Monthly Archives: November 2021

Manfred Mann’s Earth Band Angel Station review JV

Angel Station Review

by Joe Viglione [-]

Vocalist Chris Thompson’s last album with Manfred Mann’s Earth Band is dressed up in Mann’s beautiful keyboards. Angel Station has some key moments — “You Angel You,” a Bob Dylan tune that sounds nothing like Dylan, and not the way their Top Ten version of “Quinn the Eskimo”/”The Mighty Quinn” was reinvented. “You Angel You” has a strong hook with topnotch Anthony Moore production work, and it melts into the title track of Harriet Schock’s landmark Hollywood Town album, the source of Helen Reddy’s “Ain’t No Way to Treat a Lady.” The Manfred Mann version is interesting, and explores the possibilities of the composition, though Schock’s version is perfect country-pop and hard to top. It is nice to see a rock band with such good taste. “Angelz at My Gate,” co-written by Manfred Mann, leads off side two and is another dreamy “angel” tune. It sounds mysteriously like “Games Without Frontiers,” the Peter Gabriel radio hit from his 1980 third self-titled solo album. Now since this was released the year before, do you think Gabriel found inspiration from the grooves of Angel Station? While artists like Gary Wright and Jordan Rudess overwhelm you with the keyboards, Manfred Mann’s are indeed the lead instrument, but he uses them to augment the vocals, not to overpower. The John Shaw-photographed album cover looks innocent enough until you turn it upside down — there a female dark angel, in open black cape, exposes her breasts. So blatant, but upside down it probably went right by many retailers, and with no hit single, it probably didn’t cause too much of a stir. It’s interesting that, like Gary Wright, the Earth Band recorded for Warner Bros., yet both acts only eked out a couple of hit singles. As with Wright’s Headin’ Home LP, this 1979 album has more than its share of good material, both keyboard players being intuitive artists with credentials and past chart success. Despite good performances on Heron’s “Don’t Kill It Carol” and a simply wonderful cover of Billy Falcon’s 1978 release, “Waiting for the Rain,” this is yet another album that deserved a better fate. The rendition of the Falcon tune may be the best performance of one of that singer’s compositions ever. The two Manfred Mann songs on side two are excellent: “You Are – I Am” is good and pleasant while “Resurrection” has lyrics that display clever sarcasm and religious — or sacrilegious — overtones. Angel Station is well-crafted music by an industry veteran. Collapse ↑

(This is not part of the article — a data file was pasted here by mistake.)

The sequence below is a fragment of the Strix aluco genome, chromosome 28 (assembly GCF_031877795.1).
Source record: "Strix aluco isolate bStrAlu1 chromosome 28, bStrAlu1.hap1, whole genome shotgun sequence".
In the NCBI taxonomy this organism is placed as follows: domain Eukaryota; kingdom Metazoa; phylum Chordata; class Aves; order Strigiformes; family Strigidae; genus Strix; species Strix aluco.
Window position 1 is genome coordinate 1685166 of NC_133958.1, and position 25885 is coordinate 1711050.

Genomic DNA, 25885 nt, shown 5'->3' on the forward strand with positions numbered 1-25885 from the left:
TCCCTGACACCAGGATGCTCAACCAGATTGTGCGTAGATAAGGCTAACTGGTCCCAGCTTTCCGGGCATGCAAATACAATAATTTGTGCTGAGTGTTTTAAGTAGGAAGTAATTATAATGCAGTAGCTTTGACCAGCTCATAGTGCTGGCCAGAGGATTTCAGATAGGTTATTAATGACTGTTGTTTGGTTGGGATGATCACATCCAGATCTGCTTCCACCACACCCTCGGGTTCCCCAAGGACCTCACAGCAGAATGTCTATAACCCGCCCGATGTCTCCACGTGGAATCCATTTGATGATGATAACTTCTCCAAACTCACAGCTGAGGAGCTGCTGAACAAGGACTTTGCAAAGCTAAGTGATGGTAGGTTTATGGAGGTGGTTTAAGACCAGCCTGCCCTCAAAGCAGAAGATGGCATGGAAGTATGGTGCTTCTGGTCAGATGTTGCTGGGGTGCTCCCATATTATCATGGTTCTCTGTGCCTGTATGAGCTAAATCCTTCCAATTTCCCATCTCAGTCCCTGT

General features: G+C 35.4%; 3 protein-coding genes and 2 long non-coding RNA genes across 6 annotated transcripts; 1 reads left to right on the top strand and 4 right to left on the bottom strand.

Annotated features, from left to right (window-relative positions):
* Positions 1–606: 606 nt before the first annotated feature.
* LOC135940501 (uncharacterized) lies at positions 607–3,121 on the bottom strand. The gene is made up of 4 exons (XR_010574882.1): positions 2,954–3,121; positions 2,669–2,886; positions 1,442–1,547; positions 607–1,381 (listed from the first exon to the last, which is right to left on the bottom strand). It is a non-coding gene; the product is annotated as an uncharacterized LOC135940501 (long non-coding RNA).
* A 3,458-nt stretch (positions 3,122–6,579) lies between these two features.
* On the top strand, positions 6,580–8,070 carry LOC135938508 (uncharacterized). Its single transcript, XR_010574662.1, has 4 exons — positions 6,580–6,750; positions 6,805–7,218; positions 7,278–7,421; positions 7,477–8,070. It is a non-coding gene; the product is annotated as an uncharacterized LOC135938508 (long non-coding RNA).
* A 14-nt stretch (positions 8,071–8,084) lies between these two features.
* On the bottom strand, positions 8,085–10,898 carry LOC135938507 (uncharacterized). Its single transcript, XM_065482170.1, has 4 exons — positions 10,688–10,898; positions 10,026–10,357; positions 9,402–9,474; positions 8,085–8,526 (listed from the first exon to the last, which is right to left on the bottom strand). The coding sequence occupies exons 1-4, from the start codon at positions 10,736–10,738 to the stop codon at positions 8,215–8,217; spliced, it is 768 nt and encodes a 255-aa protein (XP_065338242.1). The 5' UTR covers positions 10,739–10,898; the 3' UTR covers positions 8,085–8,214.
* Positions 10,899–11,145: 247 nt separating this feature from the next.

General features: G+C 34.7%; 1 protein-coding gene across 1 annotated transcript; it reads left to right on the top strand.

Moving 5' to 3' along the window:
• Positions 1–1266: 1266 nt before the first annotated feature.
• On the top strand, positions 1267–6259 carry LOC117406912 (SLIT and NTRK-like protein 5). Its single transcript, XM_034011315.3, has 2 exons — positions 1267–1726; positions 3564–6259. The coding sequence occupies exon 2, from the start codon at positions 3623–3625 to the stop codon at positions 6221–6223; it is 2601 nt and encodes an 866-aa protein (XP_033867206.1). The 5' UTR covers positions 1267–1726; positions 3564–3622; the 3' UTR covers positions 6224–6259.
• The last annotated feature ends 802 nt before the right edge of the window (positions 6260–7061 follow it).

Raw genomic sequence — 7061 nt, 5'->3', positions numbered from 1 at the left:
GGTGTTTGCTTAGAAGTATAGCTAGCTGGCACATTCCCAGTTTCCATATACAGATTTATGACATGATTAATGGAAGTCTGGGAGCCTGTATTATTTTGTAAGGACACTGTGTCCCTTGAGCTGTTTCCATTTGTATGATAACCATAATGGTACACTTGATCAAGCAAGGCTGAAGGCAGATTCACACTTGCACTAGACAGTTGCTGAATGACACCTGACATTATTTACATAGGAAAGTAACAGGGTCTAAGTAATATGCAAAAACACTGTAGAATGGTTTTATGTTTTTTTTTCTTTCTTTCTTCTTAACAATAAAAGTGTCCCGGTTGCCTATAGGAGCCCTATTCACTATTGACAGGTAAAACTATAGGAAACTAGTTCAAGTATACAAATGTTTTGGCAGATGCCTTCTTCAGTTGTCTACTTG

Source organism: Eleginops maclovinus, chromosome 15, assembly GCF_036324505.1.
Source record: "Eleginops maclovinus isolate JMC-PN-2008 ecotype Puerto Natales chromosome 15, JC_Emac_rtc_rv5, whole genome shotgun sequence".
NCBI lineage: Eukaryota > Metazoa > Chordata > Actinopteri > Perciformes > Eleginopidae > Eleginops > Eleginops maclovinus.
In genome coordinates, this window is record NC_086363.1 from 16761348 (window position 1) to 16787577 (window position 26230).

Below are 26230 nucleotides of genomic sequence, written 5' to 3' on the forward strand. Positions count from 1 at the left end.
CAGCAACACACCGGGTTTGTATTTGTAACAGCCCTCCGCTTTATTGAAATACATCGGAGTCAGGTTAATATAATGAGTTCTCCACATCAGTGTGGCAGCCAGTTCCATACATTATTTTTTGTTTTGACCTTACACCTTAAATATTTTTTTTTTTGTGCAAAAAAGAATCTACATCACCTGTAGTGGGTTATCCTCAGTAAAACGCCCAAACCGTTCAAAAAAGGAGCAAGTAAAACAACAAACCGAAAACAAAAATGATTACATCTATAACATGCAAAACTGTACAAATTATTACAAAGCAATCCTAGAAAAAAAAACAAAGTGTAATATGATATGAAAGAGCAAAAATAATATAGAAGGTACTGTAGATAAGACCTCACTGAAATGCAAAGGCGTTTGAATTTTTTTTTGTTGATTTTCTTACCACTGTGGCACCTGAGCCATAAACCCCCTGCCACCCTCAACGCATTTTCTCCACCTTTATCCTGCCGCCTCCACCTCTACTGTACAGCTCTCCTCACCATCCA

Varulven Records Legal Defense Fund!

Our Preservation of Boston Music is Key to New England Music History

We have been swindled by a scurrilous individual and have countersued for Twenty-Five Thousand Dollars. Pleae help with our legal bills.